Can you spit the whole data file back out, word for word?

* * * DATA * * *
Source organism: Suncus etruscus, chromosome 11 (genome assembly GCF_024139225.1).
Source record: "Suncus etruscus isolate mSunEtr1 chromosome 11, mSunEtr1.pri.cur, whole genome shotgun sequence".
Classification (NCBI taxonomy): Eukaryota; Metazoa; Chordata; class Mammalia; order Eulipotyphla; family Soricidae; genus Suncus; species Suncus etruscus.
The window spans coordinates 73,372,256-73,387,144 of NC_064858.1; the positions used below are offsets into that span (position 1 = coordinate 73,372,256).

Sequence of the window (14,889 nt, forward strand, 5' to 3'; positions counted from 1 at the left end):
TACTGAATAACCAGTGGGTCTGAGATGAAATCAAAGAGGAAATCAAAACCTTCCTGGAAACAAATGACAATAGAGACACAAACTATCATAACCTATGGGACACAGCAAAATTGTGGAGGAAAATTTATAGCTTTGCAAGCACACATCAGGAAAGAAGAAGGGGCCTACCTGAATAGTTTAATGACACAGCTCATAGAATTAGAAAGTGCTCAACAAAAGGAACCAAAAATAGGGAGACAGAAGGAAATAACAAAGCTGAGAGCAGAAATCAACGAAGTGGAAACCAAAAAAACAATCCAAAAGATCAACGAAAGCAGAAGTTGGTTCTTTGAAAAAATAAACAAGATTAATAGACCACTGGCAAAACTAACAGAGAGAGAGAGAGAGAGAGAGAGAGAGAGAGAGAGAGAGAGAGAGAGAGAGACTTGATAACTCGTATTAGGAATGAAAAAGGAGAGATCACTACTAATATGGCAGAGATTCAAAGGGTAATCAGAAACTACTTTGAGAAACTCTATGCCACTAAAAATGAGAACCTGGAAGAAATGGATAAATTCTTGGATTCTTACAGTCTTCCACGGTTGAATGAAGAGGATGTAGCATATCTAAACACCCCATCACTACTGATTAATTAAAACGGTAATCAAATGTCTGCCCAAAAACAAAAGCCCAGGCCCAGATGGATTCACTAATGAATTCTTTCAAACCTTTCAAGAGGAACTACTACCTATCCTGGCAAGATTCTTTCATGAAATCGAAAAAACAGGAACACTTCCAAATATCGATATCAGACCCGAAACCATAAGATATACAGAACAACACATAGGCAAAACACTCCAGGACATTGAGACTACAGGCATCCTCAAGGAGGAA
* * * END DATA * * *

Source organism: Suncus etruscus, chromosome 11 (genome assembly GCF_024139225.1).
Source record: "Suncus etruscus isolate mSunEtr1 chromosome 11, mSunEtr1.pri.cur, whole genome shotgun sequence".
Classification (NCBI taxonomy): Eukaryota; Metazoa; Chordata; class Mammalia; order Eulipotyphla; family Soricidae; genus Suncus; species Suncus etruscus.
The window spans coordinates 73,372,256-73,387,144 of NC_064858.1; the positions used below are offsets into that span (position 1 = coordinate 73,372,256).

Sequence of the window (14,889 nt, forward strand, 5' to 3'; positions counted from 1 at the left end):
TACTGAATAACCAGTGGGTCTGAGATGAAATCAAAGAGGAAATCAAAACCTTCCTGGAAACAAATGACAATAGAGACACAAACTATCATAACCTATGGGACACAGCAAAATTGTGGAGGAAAATTTATAGCTTTGCAAGCACACATCAGGAAAGAAGAAGGGGCCTACCTGAATAGTTTAATGACACAGCTCATAGAATTAGAAAGTGCTCAACAAAAGGAACCAAAAATAGGGAGACAGAAGGAAATAACAAAGCTGAGAGCAGAAATCAACGAAGTGGAAACCAAAAAAACAATCCAAAAGATCAACGAAAGCAGAAGTTGGTTCTTTGAAAAAATAAACAAGATTAATAGACCACTGGCAAAACTAACAGAGAGAGAGAGAGAGAGAGAGAGAGAGAGAGAGAGAGAGAGAGAGAGAGAGACTTGATAACTCGTATTAGGAATGAAAAAGGAGAGATCACTACTAATATGGCAGAGATTCAAAGGGTAATCAGAAACTACTTTGAGAAACTCTATGCCACTAAAAATGAGAACCTGGAAGAAATGGATAAATTCTTGGATTCTTACAGTCTTCCACGGTTGAATGAAGAGGATGTAGCATATCTAAACACCCCATCACTACTGATTAATTAAAACGGTAATCAAATGTCTGCCCAAAAACAAAAGCCCAGGCCCAGATGGATTCACTAATGAATTCTTTCAAACCTTTCAAGAGGAACTACTACCTATCCTGGCAAGATTCTTTCATGAAATCGAAAAAACAGGAACACTTCCAAATATCGATATCAGACCCGAAACCATAAGATATACAGAACAACACATAGGCAAAACACTCCAGGACATTGAGACTACAGGCATCCTCAAGGAGGAA